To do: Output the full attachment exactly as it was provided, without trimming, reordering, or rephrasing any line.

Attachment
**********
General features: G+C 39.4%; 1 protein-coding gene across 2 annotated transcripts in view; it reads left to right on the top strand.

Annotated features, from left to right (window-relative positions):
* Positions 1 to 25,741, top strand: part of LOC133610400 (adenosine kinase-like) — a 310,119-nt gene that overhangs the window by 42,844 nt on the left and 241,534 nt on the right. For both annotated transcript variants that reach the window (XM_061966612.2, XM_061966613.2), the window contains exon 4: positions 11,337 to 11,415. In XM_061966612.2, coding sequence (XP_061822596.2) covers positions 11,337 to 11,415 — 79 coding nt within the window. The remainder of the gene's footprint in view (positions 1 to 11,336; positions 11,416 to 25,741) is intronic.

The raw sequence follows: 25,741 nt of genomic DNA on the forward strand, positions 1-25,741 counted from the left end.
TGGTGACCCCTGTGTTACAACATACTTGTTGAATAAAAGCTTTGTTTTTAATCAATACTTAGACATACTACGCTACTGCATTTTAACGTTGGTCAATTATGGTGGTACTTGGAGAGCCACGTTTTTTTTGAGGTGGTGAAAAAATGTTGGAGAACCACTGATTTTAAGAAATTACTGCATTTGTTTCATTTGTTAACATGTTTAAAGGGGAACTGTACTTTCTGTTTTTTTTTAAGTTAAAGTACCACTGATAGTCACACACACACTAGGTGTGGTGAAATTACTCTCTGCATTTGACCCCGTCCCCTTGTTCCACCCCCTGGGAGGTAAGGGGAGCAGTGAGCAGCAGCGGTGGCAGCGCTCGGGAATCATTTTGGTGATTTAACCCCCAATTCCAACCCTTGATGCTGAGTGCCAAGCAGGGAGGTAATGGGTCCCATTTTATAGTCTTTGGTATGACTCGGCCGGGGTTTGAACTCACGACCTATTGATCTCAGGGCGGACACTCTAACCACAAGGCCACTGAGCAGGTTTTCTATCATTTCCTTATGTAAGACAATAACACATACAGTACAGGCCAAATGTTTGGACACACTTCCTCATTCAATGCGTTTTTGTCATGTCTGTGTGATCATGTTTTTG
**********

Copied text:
General features: G+C 39.4%; 1 protein-coding gene across 2 annotated transcripts in view; it reads left to right on the top strand.

Annotated features, from left to right (window-relative positions):
* Positions 1 to 25,741, top strand: part of LOC133610400 (adenosine kinase-like) — a 310,119-nt gene that overhangs the window by 42,844 nt on the left and 241,534 nt on the right. For both annotated transcript variants that reach the window (XM_061966612.2, XM_061966613.2), the window contains exon 4: positions 11,337 to 11,415. In XM_061966612.2, coding sequence (XP_061822596.2) covers positions 11,337 to 11,415 — 79 coding nt within the window. The remainder of the gene's footprint in view (positions 1 to 11,336; positions 11,416 to 25,741) is intronic.

The raw sequence follows: 25,741 nt of genomic DNA on the forward strand, positions 1-25,741 counted from the left end.
TGGTGACCCCTGTGTTACAACATACTTGTTGAATAAAAGCTTTGTTTTTAATCAATACTTAGACATACTACGCTACTGCATTTTAACGTTGGTCAATTATGGTGGTACTTGGAGAGCCACGTTTTTTTTGAGGTGGTGAAAAAATGTTGGAGAACCACTGATTTTAAGAAATTACTGCATTTGTTTCATTTGTTAACATGTTTAAAGGGGAACTGTACTTTCTGTTTTTTTTTAAGTTAAAGTACCACTGATAGTCACACACACACTAGGTGTGGTGAAATTACTCTCTGCATTTGACCCCGTCCCCTTGTTCCACCCCCTGGGAGGTAAGGGGAGCAGTGAGCAGCAGCGGTGGCAGCGCTCGGGAATCATTTTGGTGATTTAACCCCCAATTCCAACCCTTGATGCTGAGTGCCAAGCAGGGAGGTAATGGGTCCCATTTTATAGTCTTTGGTATGACTCGGCCGGGGTTTGAACTCACGACCTATTGATCTCAGGGCGGACACTCTAACCACAAGGCCACTGAGCAGGTTTTCTATCATTTCCTTATGTAAGACAATAACACATACAGTACAGGCCAAATGTTTGGACACACTTCCTCATTCAATGCGTTTTTGTCATGTCTGTGTGATCATGTTTTTG